were not mutually destructive. If their contention was an honest one, and if they had given attention to the financial circumstances of the country as a whole and were satisfied that it was a practical possibility to give old-age pensions and take off these food taxes they should have no hesitation in joining with him in supporting the Amendment.

Question put.

The House divided:—Ayes, 250; Noes, 146. (Division List No. 152.)

Abraham, William (Rhondda) Churchill, Winston Spencer Haworth, Arthur A.
Acland, Francis Dyke Clarke, C. Goddard (Peckham) Hazel, Dr. A. E.
Adkins, W. Ryland D. Cleland, J. W. Hedges, A. Paget
Agnew, George William Clynes, J. R. Hejme, Norval Watson
Ainsworth, John Stirling Coats, Sir T. Glen (Renfrew, W.) Hemmerde, Edward George
Alden, Percy Cobbold, Felix Thornley Henderson, Arthur (Durham)
Armstrong, W. C. Heaton Collins, Stephen (Lambeth) Henderson, J. M. (Aberdeen, W.)
Asquith. Rt. Hn. Herbert Henry Collins, Sir Wm. J. (S. Pancras, W. Higham, John Sharp
Astbury, John Meir Corbett. C. H. (Sussex, E Grinst'd Hobart, Sir Robert
Atherley, Jones, L. Cornwall, Sir Edwin A. Hobhouse, Charles E. H.
Baker, Sir John (Portsmouth) Cotton, Sir H. J. S. Hodge, John
Baker, Joseph A. (Finsbury, E.) Cox, Harold Holt, Richard Durning
Balfour, Robert (Lanark) Craig, Herbert J. (Tynemouth) Hope, John Deans (Fife, West)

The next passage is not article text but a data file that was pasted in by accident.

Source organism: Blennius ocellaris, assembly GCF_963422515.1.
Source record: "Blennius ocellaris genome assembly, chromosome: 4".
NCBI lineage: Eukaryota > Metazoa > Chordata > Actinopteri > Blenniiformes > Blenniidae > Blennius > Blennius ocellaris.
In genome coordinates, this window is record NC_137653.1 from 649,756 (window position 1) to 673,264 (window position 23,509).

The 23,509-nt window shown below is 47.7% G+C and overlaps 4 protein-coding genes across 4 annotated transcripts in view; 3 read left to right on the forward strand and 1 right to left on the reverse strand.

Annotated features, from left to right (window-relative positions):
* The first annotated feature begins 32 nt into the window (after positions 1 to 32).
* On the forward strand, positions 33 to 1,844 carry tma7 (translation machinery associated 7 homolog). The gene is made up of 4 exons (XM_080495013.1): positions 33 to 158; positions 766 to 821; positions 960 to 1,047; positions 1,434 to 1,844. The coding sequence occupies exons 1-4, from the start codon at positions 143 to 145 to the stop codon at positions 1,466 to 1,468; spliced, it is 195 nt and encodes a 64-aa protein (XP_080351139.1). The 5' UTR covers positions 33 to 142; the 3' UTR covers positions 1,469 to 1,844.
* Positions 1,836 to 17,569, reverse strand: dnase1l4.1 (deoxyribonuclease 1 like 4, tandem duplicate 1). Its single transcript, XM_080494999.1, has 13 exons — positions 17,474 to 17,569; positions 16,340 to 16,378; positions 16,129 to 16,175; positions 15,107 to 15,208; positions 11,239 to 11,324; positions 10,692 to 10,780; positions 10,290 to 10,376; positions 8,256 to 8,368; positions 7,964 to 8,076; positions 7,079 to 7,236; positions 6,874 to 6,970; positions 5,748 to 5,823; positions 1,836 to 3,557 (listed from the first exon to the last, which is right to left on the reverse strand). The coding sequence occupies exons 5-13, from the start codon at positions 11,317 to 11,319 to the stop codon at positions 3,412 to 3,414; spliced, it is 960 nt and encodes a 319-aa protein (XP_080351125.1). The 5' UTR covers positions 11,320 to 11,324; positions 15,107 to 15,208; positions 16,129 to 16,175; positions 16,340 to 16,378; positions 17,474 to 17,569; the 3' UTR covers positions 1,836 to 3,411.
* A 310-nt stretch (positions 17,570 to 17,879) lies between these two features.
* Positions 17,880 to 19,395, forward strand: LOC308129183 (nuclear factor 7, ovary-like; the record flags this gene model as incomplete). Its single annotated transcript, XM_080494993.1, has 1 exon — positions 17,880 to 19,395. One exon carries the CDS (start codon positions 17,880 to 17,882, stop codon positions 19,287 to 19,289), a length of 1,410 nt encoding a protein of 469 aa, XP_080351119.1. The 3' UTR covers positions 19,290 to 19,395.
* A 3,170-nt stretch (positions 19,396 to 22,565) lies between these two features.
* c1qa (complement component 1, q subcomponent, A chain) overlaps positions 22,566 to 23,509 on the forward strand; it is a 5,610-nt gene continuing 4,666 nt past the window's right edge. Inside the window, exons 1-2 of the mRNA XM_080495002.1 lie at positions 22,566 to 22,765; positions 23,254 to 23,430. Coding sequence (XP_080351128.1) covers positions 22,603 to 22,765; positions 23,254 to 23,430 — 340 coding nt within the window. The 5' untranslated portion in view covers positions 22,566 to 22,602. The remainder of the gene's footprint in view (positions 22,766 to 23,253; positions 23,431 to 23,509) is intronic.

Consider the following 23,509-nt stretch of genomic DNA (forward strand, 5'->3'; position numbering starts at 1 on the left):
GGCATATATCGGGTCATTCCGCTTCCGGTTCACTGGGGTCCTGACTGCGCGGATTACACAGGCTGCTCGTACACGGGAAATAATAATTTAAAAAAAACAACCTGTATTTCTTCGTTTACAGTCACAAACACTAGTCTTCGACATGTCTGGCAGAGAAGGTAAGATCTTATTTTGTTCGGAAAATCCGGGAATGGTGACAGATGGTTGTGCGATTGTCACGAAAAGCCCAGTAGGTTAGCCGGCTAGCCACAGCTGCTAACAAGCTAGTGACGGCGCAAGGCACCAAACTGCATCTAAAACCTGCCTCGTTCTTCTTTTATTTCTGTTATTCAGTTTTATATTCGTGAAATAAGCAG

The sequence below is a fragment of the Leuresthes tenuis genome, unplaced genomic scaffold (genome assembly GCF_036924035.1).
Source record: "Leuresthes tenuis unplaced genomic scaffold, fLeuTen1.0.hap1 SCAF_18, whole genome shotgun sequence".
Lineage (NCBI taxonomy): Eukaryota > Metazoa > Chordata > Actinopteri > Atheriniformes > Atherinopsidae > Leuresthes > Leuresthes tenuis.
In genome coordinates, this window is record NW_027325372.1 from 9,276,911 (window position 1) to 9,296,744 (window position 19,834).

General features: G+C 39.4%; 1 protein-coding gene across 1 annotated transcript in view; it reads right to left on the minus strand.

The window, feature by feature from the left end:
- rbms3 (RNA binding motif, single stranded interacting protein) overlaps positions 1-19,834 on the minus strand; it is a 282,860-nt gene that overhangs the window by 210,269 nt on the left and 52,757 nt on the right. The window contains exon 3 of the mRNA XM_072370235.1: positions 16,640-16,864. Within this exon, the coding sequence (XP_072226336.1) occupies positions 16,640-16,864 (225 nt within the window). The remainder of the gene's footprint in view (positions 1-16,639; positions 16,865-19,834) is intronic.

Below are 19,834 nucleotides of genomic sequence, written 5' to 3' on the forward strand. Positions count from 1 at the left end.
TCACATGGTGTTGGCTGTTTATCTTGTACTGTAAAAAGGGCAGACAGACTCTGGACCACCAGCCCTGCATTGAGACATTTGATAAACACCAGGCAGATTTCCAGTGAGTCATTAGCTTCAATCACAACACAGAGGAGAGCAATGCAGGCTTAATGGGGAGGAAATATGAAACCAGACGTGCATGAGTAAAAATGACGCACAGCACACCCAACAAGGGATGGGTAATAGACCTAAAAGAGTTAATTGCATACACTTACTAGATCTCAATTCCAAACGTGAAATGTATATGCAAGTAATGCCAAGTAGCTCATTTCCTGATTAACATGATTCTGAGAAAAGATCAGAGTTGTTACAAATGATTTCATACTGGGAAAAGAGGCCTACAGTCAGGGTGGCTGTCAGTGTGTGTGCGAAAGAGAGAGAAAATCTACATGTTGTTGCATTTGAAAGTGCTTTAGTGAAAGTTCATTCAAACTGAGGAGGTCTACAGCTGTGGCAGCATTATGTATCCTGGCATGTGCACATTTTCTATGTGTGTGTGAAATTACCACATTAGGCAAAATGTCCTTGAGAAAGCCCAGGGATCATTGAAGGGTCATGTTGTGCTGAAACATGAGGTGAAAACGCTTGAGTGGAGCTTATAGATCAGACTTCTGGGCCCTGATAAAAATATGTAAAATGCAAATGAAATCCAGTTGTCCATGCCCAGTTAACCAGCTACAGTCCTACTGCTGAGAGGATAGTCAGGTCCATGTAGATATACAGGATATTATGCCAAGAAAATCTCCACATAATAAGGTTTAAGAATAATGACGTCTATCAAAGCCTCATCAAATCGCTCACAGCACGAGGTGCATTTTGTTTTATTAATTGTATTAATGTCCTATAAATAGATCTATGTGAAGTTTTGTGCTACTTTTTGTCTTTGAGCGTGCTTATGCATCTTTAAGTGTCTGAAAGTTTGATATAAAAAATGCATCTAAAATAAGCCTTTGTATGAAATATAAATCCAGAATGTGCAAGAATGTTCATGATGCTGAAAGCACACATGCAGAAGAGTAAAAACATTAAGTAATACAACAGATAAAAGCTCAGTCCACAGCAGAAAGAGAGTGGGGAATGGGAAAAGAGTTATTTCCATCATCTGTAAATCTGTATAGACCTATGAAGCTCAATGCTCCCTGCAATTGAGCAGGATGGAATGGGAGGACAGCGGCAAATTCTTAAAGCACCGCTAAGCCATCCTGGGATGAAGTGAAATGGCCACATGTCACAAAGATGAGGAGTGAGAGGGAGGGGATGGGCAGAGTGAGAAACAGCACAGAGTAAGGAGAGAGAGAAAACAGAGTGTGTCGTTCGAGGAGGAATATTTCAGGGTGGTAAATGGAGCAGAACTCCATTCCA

Banbury, Sir Frederick George Cremer, William Randal Hope, W. Bateman(Somerset, N.
Baring, Godfrey (Isle of Wight) Crombie, John William Horridge, Thomas Gardner
Barker, John Crooks, William Howard, Hon. Geoffrey
Barlow, John Emmott(Somerset Crossley, William J. Illingworth, Percy H.
Barlow, Percy (Bedford) Davies, M. Vaughan-(Cardigan) Jackson, R. S.
Barnard, E. B. Davies, Timothy (Fulham) Jacoby, Sir James Alfred
Barry, Redmond J. (Tyrone, N.) Davies, W. Howell (Bristol, S.) Jenkins, J.
Beale, W. P. Dewar, Arthur (Edinburgh, S.) Johnson, John (Gateshead)
Beauchamp, E. Dickinson, W. H. (St. Pancras, N. Johnson, W. (Nuneaton)
Beck, A, Cecil Dickson-Poynder Sir John P. Jones, Sir D. Brynmor(Swansea)
Bell, Richard Dunne, Major E. Martin (Walsall) Jones, Leif (Appleby)
Bellairs, Carlyon Elibank, Master of Kearley, Hudson E.
Bertram, Julius Essex, R. W. King, Alfred John(Knutsford)
Bethell, Sir J. H. (Essex, Romf''rd Esslemont, George Birnie Laidlaw, Robert
Bethell, T. R. (Essex, Maldon) Evans, Samuel T. Lamb, Edmund G. (Leominster
Billson, Alfred Everett, R. Lacey Lambert, George
Birrell, Rt. Hon. Augustine Faber, G. H. (Boston) Lambton, Hon. Frederick Wm.
Boulton, A. C. F. Fenwick, Charles Lamont, Norman
Brace, William Ferguson, R. C. Munro Layland-Barratt, Francis
Brigg, John Fowler, Rt. Hon. Sir Henry Leese, Sir Joseph F. (Accrington